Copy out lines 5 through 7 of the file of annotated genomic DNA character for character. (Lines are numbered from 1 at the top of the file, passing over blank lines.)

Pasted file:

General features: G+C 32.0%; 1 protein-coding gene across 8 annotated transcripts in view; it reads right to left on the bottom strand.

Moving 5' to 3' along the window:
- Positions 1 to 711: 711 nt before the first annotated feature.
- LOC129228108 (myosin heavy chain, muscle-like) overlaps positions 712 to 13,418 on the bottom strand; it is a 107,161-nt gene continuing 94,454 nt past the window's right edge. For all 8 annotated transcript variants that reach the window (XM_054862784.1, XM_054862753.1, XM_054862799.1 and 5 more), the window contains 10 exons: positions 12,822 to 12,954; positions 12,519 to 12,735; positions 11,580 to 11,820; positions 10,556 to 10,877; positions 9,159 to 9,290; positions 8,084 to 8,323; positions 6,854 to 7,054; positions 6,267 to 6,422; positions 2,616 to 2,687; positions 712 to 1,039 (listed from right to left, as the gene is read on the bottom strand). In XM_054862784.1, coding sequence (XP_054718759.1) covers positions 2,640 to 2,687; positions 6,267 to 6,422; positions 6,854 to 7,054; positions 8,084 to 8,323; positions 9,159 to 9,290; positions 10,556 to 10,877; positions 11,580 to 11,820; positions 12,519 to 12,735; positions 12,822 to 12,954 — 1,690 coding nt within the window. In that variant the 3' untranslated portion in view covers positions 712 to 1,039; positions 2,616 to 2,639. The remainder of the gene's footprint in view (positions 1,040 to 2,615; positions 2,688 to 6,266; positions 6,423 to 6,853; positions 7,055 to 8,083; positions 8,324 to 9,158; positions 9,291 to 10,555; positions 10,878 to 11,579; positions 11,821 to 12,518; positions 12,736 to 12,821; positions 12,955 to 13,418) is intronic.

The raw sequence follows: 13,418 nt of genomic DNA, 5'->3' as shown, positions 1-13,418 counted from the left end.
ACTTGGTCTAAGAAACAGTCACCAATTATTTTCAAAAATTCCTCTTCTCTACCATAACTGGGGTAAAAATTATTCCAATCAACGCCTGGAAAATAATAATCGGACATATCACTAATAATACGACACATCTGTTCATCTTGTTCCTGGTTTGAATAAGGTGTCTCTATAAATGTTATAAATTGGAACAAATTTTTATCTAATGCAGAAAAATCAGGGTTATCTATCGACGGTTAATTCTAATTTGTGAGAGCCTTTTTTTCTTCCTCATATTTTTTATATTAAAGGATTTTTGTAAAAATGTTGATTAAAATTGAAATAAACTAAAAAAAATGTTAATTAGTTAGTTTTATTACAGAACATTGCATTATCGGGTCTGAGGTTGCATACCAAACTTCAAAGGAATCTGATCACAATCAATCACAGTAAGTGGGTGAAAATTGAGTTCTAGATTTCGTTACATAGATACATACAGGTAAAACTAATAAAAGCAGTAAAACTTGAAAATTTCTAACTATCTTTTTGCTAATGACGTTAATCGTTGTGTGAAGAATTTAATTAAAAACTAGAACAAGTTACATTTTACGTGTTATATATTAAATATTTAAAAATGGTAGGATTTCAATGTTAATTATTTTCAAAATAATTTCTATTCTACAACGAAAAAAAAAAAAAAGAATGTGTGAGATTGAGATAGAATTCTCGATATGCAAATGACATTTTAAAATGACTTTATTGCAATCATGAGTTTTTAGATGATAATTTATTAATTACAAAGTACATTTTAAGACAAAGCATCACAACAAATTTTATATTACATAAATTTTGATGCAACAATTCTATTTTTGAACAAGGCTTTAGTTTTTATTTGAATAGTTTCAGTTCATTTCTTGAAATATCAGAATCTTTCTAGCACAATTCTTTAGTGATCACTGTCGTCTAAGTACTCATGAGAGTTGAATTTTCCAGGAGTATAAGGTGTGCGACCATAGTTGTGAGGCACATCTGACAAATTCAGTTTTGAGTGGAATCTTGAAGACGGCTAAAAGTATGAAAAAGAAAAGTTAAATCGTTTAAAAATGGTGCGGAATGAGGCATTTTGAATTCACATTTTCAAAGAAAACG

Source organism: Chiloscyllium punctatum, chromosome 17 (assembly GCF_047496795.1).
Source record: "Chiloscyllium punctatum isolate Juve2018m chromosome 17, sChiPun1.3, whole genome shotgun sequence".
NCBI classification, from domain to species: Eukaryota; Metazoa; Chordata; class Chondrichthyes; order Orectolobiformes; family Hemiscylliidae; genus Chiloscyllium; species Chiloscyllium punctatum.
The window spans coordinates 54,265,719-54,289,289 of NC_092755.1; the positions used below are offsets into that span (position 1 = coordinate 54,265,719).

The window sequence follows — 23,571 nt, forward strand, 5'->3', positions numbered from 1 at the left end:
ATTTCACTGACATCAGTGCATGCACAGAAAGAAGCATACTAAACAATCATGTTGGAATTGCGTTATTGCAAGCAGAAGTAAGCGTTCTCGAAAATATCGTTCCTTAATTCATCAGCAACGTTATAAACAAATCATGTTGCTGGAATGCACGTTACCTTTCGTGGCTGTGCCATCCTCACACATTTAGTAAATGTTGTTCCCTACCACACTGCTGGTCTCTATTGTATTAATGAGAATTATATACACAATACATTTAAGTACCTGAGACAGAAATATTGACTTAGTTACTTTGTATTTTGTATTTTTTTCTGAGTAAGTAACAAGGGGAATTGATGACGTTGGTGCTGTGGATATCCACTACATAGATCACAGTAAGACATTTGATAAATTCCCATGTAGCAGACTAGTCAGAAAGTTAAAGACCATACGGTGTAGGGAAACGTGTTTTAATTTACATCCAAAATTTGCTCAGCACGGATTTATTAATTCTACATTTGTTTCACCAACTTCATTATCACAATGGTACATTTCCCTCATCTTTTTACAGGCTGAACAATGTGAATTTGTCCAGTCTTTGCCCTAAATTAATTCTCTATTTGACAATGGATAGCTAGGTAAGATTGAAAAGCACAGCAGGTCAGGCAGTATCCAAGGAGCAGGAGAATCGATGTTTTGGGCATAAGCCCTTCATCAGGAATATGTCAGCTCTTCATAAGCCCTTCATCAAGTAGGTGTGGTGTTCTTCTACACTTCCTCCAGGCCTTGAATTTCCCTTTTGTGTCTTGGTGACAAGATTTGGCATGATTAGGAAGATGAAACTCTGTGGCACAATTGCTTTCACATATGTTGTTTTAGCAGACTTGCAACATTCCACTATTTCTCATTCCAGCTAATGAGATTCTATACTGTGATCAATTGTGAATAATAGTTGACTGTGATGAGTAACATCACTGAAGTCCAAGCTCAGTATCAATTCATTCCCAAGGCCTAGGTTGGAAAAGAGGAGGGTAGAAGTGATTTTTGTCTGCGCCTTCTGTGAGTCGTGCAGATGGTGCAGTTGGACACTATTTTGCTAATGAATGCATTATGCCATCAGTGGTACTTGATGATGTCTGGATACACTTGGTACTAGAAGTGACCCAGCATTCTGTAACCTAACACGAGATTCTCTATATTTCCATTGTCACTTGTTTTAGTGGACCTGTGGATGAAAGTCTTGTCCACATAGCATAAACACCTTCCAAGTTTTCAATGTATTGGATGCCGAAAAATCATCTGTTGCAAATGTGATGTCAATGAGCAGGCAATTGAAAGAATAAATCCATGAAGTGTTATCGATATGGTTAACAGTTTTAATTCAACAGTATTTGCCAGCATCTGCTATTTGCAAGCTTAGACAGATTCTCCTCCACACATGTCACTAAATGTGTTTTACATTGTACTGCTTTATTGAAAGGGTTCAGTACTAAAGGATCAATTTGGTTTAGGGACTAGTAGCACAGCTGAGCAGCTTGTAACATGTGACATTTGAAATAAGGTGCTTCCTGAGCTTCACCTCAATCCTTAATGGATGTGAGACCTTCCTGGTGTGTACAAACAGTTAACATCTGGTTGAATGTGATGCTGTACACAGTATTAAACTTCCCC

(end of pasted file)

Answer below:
The raw sequence follows: 13,418 nt of genomic DNA, 5'->3' as shown, positions 1-13,418 counted from the left end.
ACTTGGTCTAAGAAACAGTCACCAATTATTTTCAAAAATTCCTCTTCTCTACCATAACTGGGGTAAAAATTATTCCAATCAACGCCTGGAAAATAATAATCGGACATATCACTAATAATACGACACATCTGTTCATCTTGTTCCTGGTTTGAATAAGGTGTCTCTATAAATGTTATAAATTGGAACAAATTTTTATCTAATGCAGAAAAATCAGGGTTATCTATCGACGGTTAATTCTAATTTGTGAGAGCCTTTTTTTCTTCCTCATATTTTTTATATTAAAGGATTTTTGTAAAAATGTTGATTAAAATTGAAATAAACTAAAAAAAATGTTAATTAGTTAGTTTTATTACAGAACATTGCATTATCGGGTCTGAGGTTGCATACCAAACTTCAAAGGAATCTGATCACAATCAATCACAGTAAGTGGGTGAAAATTGAGTTCTAGATTTCGTTACATAGATACATACAGGTAAAACTAATAAAAGCAGTAAAACTTGAAAATTTCTAACTATCTTTTTGCTAATGACGTTAATCGTTGTGTGAAGAATTTAATTAAAAACTAGAACAAGTTACATTTTACGTGTTATATATTAAATATTTAAAAATGGTAGGATTTCAATGTTAATTATTTTCAAAATAATTTCTATTCTACAACGAAAAAAAAAAAAAAGAATGTGTGAGATTGAGATAGAATTCTCGATATGCAAATGACATTTTAAAATGACTTTATTGCAATCATGAGTTTTTAGATGATAATTTATTAATTACAAAGTACATTTTAAGACAAAGCATCACAACAAATTTTATATTACATAAATTTTGATGCAACAATTCTATTTTTGAACAAGGCTTTAGTTTTTATTTGAATAGTTTCAGTTCATTTCTTGAAATATCAGAATCTTTCTAGCACAATTCTTTAGTGATCACTGTCGTCTAAGTACTCATGAGAGTTGAATTTTCCAGGAGTATAAGGTGTGCGACCATAGTTGTGAGGCACATCTGACAAATTCAGTTTTGAGTGGAATCTTGAAGACGGCTAAAAGTATGAAAAAGAAAAGTTAAATCGTTTAAAAATGGTGCGGAATGAGGCATTTTGAATTCACATTTTCAAAGAAAACG

Source organism: Chiloscyllium punctatum, chromosome 17 (assembly GCF_047496795.1).